By Lic. José Carter

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Are you one of those beach lovers who want to own a piece of paradise along the beachfront? If you answered yes, here is an explanation of the legal aspects for owing beachfront property in Costa Rica.


The 200 meters of the Terrestrial Maritime Zone are subdivided into a Public Zone and a Restricted Zone. The Public Zone consists of the first 50 meters measured from the high tide, with the following 150 meters forming the Restricted Zone. The Restricted Zone is under the administration of the Municipalities, as well as under the surveillance of the Instituto Costarricense de Turismo ([CT). However, there is titled land in front of the beaches, which is an exception to the rule. These titled properties exist from the colonial times when the Spanish Kingdom issued title to property in the name of an individual who claimed the land. They also exist in cases in which the owners followed the procedures of registering the land prior to the designation of the Maritime Terrestrial Zone. Because there is some titled land currently ,within the Restricted Zone of the Maritime Terrestrial Zone, there are exceptions to the rule. By law the land in the Restricted Zone is under the administration of the Municipalities with the surveillance of the lnstituto Costarricense de Turismo (ICT). Also by law, the ICT must approve the concessions submitted by solicitors to the municipalities, and also ICT is the agency that classifies as a Tourist Interest a specific beach or site in the terrestrial maritime zone.

In order to apply for a concession, you must have the occupancy rights to the beachfront property, or buy the rights from another person who has them. Then you must present the application along with the public deed to the Municipality having jurisdiction over the site, and if the Municipality gives you the concession, it has to be approved by ICT. Before buying any occupancy rights ask the seller where he bought the public deed , and also ask the Municipality to certify the ownership of the occupancy rights and the person or company renting the land from the Municipality. These documents ate not always available.


After approval of the concession by ICT, the property can be registered in the National Concessions Registry, which is located in Zapote. at the National Registry. It is best to have the concession recorded because the information about title (ownership), location and property description are located there.

Requirements to obtain a concession!

  • Hold the occupancy rights on a land parcel located in the Restricted Zone.
  • Have markers (mojones) on the beachfront property designated and established by the Instituto Geográfico Nacional (IGN.
  • Have a Zoning Plan (Plan Regulador) that specifies the land use for the various areas of the beachfront (i.e. commercial, residential, industrial). Most of our beaches do not have Zoning Plans. A private firm can make Zoning Plans Those companies can be contracted by the public sector or government through the ICT, or contracted by people from the private sector interested in adjusting their occupancy rights to the law and obtaining the concession. An effective and efficient way to apply for a concession is for landowners of adjacent properties, or interested investors, to organize themselves and request an overall, comprehensive land usage Zoning Plan. Upon completion, the plan is submitted to the ICT for approval. The ICT coordinates their approval with the Instituto Costarricense de Vivienda v Urbanismo (INVU).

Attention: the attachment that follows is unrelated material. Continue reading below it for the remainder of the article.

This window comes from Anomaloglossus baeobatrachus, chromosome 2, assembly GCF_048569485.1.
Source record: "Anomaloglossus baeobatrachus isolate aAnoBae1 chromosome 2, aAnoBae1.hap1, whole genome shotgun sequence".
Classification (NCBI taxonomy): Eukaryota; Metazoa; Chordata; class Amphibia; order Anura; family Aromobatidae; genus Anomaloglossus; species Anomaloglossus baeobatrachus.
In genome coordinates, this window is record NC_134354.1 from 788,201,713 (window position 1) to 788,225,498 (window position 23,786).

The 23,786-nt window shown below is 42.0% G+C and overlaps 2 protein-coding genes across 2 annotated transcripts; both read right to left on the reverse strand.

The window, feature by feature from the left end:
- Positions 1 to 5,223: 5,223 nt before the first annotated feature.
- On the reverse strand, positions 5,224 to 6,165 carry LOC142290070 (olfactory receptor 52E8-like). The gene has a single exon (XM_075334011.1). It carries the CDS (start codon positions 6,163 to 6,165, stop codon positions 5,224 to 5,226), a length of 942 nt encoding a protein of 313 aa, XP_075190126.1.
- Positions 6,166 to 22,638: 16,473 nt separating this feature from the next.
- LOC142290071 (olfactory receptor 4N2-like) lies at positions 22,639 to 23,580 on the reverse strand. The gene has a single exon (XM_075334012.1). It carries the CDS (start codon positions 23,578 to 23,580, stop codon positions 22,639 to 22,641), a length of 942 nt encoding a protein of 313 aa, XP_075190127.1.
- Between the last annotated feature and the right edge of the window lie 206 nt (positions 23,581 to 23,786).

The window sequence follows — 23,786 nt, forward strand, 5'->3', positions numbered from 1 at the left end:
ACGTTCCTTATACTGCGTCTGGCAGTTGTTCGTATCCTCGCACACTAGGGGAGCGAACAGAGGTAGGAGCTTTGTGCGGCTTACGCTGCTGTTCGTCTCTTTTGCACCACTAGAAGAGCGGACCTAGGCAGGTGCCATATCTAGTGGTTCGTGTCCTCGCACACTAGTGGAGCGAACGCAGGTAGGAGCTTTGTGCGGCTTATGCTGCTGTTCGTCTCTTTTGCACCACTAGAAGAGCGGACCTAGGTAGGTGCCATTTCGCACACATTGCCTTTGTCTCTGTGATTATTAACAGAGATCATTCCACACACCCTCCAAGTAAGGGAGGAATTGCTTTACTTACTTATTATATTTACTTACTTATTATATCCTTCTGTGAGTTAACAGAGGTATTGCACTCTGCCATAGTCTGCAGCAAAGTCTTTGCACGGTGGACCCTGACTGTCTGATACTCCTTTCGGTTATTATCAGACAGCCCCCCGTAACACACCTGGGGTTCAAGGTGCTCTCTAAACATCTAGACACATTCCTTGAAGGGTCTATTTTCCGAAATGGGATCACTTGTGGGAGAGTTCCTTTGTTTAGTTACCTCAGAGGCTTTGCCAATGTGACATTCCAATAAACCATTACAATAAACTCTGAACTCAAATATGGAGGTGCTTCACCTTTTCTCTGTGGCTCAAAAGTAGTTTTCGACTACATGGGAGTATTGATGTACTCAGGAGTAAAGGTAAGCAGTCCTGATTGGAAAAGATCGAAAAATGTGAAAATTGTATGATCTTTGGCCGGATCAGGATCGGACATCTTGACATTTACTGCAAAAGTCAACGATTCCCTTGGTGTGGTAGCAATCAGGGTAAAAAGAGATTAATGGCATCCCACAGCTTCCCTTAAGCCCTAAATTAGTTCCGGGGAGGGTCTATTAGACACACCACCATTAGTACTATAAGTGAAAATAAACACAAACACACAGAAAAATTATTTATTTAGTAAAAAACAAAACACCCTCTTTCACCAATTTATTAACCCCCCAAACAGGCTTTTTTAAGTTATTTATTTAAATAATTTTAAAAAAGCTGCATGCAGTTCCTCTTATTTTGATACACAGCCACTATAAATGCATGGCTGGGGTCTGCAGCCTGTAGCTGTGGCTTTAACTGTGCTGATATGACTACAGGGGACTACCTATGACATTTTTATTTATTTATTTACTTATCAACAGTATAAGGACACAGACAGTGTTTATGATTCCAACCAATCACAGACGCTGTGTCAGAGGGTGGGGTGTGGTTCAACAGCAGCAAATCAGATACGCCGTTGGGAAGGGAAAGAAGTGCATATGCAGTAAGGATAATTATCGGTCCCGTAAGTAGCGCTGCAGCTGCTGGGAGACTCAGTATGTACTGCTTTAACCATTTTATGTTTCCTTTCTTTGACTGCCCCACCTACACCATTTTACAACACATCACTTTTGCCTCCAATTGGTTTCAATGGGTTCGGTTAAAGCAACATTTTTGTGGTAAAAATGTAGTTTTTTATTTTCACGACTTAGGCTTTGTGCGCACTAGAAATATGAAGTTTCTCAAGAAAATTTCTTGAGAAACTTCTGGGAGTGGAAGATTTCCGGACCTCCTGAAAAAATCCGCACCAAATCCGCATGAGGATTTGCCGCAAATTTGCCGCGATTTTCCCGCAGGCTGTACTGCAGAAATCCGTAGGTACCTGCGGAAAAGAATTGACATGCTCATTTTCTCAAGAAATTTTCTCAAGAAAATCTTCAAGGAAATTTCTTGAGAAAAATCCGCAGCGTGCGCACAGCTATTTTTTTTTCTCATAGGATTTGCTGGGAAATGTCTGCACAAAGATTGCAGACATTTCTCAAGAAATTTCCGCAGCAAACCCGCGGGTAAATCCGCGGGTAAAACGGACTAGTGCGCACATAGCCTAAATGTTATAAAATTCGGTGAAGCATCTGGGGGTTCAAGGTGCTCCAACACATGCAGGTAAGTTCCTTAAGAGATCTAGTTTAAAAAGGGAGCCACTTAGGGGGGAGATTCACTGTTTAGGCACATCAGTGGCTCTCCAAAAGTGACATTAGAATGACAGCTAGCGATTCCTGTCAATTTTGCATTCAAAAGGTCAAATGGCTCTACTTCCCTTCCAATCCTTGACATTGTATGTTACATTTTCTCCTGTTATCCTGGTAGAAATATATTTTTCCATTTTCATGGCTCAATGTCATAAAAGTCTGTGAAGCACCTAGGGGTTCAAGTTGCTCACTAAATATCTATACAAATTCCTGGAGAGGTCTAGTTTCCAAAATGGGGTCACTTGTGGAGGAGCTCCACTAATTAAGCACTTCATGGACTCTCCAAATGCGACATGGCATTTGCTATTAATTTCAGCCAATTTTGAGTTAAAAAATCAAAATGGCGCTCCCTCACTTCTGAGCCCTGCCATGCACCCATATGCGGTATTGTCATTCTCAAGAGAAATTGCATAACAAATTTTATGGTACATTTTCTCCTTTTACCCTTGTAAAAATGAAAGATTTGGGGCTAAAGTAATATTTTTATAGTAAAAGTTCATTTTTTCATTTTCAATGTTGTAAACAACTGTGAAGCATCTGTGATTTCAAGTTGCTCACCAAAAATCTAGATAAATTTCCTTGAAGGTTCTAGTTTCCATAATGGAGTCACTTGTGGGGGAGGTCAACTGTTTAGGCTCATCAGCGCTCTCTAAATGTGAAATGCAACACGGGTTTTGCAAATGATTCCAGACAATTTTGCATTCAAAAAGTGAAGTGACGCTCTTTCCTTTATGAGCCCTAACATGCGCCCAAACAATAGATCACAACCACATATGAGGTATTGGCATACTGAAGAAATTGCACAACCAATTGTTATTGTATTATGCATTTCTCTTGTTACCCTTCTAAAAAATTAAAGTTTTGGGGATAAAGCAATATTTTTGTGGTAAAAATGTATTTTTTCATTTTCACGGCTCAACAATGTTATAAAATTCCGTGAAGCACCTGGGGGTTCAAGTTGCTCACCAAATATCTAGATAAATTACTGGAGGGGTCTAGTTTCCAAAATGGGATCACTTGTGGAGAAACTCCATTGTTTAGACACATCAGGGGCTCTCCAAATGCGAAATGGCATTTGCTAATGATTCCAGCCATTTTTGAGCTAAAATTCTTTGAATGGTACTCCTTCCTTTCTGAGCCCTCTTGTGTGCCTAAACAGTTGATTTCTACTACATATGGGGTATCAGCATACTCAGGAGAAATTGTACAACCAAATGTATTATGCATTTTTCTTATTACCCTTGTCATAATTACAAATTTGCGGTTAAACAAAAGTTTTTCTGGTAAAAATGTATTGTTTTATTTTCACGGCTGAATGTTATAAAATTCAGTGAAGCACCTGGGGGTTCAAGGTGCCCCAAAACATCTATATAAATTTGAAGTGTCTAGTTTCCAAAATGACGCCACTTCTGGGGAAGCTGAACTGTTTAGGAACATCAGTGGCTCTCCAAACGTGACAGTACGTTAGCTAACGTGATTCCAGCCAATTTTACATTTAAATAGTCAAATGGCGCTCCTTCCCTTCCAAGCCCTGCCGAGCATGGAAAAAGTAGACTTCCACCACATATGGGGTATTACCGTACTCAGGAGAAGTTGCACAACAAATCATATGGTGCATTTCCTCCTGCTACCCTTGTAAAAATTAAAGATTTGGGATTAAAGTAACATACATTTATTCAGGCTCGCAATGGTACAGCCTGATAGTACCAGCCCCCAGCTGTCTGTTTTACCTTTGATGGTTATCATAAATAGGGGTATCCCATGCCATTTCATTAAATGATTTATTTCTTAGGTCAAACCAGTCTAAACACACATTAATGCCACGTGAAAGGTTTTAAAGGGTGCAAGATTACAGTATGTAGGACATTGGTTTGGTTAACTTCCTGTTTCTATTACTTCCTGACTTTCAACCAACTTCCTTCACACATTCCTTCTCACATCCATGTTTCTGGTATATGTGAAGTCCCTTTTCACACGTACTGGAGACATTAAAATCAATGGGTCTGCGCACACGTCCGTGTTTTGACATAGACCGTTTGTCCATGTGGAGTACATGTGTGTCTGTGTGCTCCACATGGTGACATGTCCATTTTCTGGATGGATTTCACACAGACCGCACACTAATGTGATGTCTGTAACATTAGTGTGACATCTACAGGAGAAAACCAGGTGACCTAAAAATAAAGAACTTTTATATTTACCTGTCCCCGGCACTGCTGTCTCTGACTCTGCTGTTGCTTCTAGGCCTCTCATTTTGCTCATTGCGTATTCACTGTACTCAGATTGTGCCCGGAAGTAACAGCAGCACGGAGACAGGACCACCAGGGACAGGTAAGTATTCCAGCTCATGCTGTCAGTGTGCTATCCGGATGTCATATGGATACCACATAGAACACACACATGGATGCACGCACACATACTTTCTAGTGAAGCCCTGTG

As the ICT endeavors to enforce the law, it maintains a policy not to permit the Municipalities to authorize construction on properties in the Restricted Zone unless there is an approved Zoning Plan, however, most affected land currently has no Plan.

    After the Zoning Plan is approved the ICT and the Municipality that has jurisdiction can authorize the development as specified and approved. Adhering to the Zoning Plan will ensure that the development of beachfront area is done according to a preplanned scheme.


Prior to this time, owners with Occupancy Rights in the Restricted Zone have been transferring them by a public deed of cession, drawn up by a Notary Public without mentioning the payment of a price. This deed of cession should include the measurement, location, boundaries, and sometimes details of transfers of previous occupancy rights and also refer to the existing Municipality file for that land parcel. With the deed of cession and a “croquis” or plot plan, the buyer can apply for the concession at the Municipality. The local government will then open a file for the application and submit a resolution to lease the land to the owner or buyer of the occupancy rights, charging a “canon” (rental fee) in accordance with the value of the lot, and also land tax (0.25%). Keep in mind that the municipalities administer land in the Restricted Zone, but to apply for the concession and obtain ICT approval, there must be IGN landmarks and a Zoning Plan. According with the Law and the legal opinion of the Government Attorney General the Municipalities are not allowed to charge the lease or canon if there is no Zoning Plan and Concession, but some Municipalities still do it.


  • Foreign residents until they have a minimum of five years residency.
  • Corporations with bearer shares.
  • Corporations or entities domiciled outside of the country.
  • Foreign companies and Costa Rican companies with fifty (50%) percent or more of the stock owned by foreigners.


The concessions are given for a minimum of five and a maximum of twenty years. It is necessary to file an application for the renewal of the concession before the end of the concession period. That is done before the Municipality.



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